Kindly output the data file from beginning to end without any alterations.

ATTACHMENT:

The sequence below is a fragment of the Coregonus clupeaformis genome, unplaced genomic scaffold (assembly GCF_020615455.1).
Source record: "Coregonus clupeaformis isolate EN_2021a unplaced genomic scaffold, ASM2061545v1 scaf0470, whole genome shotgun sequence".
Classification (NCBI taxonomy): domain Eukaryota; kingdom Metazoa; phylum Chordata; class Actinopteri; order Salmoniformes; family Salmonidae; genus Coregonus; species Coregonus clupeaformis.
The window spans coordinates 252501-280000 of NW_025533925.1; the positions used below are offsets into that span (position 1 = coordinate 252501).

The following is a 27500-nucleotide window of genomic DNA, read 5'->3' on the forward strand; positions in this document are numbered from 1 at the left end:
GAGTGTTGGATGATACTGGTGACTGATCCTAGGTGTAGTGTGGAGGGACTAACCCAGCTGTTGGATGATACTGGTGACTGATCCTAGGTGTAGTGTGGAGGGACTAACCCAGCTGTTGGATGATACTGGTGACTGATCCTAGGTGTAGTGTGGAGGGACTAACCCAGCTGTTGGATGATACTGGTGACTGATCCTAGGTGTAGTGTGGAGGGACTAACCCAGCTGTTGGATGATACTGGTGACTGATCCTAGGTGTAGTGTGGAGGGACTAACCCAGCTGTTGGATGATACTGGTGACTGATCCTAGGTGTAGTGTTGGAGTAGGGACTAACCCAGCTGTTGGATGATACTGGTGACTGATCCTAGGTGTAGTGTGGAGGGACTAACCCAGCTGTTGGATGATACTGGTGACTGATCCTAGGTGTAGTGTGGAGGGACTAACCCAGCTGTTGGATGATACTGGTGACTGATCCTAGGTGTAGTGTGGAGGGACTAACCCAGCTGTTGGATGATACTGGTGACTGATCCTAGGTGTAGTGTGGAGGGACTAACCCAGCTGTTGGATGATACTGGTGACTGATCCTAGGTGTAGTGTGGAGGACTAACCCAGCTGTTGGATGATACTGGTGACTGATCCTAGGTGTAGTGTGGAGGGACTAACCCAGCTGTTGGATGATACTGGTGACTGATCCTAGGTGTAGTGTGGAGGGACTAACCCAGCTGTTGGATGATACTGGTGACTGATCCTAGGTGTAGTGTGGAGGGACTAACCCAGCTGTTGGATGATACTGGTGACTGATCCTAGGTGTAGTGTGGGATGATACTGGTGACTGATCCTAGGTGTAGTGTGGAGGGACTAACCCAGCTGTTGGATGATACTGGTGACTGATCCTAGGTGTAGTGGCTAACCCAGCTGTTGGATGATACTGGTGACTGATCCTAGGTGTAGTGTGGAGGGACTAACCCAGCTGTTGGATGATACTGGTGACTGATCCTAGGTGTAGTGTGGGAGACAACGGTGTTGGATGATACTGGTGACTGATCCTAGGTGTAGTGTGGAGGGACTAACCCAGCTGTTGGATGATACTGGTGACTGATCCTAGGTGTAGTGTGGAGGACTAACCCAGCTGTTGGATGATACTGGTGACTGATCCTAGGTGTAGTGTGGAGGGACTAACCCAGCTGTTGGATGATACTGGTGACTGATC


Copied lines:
The sequence below is a fragment of the Coregonus clupeaformis genome, unplaced genomic scaffold (assembly GCF_020615455.1).
Source record: "Coregonus clupeaformis isolate EN_2021a unplaced genomic scaffold, ASM2061545v1 scaf0470, whole genome shotgun sequence".
Classification (NCBI taxonomy): domain Eukaryota; kingdom Metazoa; phylum Chordata; class Actinopteri; order Salmoniformes; family Salmonidae; genus Coregonus; species Coregonus clupeaformis.
The window spans coordinates 252501-280000 of NW_025533925.1; the positions used below are offsets into that span (position 1 = coordinate 252501).

The following is a 27500-nucleotide window of genomic DNA, read 5'->3' on the forward strand; positions in this document are numbered from 1 at the left end:
GAGTGTTGGATGATACTGGTGACTGATCCTAGGTGTAGTGTGGAGGGACTAACCCAGCTGTTGGATGATACTGGTGACTGATCCTAGGTGTAGTGTGGAGGGACTAACCCAGCTGTTGGATGATACTGGTGACTGATCCTAGGTGTAGTGTGGAGGGACTAACCCAGCTGTTGGATGATACTGGTGACTGATCCTAGGTGTAGTGTGGAGGGACTAACCCAGCTGTTGGATGATACTGGTGACTGATCCTAGGTGTAGTGTGGAGGGACTAACCCAGCTGTTGGATGATACTGGTGACTGATCCTAGGTGTAGTGTTGGAGTAGGGACTAACCCAGCTGTTGGATGATACTGGTGACTGATCCTAGGTGTAGTGTGGAGGGACTAACCCAGCTGTTGGATGATACTGGTGACTGATCCTAGGTGTAGTGTGGAGGGACTAACCCAGCTGTTGGATGATACTGGTGACTGATCCTAGGTGTAGTGTGGAGGGACTAACCCAGCTGTTGGATGATACTGGTGACTGATCCTAGGTGTAGTGTGGAGGGACTAACCCAGCTGTTGGATGATACTGGTGACTGATCCTAGGTGTAGTGTGGAGGACTAACCCAGCTGTTGGATGATACTGGTGACTGATCCTAGGTGTAGTGTGGAGGGACTAACCCAGCTGTTGGATGATACTGGTGACTGATCCTAGGTGTAGTGTGGAGGGACTAACCCAGCTGTTGGATGATACTGGTGACTGATCCTAGGTGTAGTGTGGAGGGACTAACCCAGCTGTTGGATGATACTGGTGACTGATCCTAGGTGTAGTGTGGGATGATACTGGTGACTGATCCTAGGTGTAGTGTGGAGGGACTAACCCAGCTGTTGGATGATACTGGTGACTGATCCTAGGTGTAGTGGCTAACCCAGCTGTTGGATGATACTGGTGACTGATCCTAGGTGTAGTGTGGAGGGACTAACCCAGCTGTTGGATGATACTGGTGACTGATCCTAGGTGTAGTGTGGGAGACAACGGTGTTGGATGATACTGGTGACTGATCCTAGGTGTAGTGTGGAGGGACTAACCCAGCTGTTGGATGATACTGGTGACTGATCCTAGGTGTAGTGTGGAGGACTAACCCAGCTGTTGGATGATACTGGTGACTGATCCTAGGTGTAGTGTGGAGGGACTAACCCAGCTGTTGGATGATACTGGTGACTGATC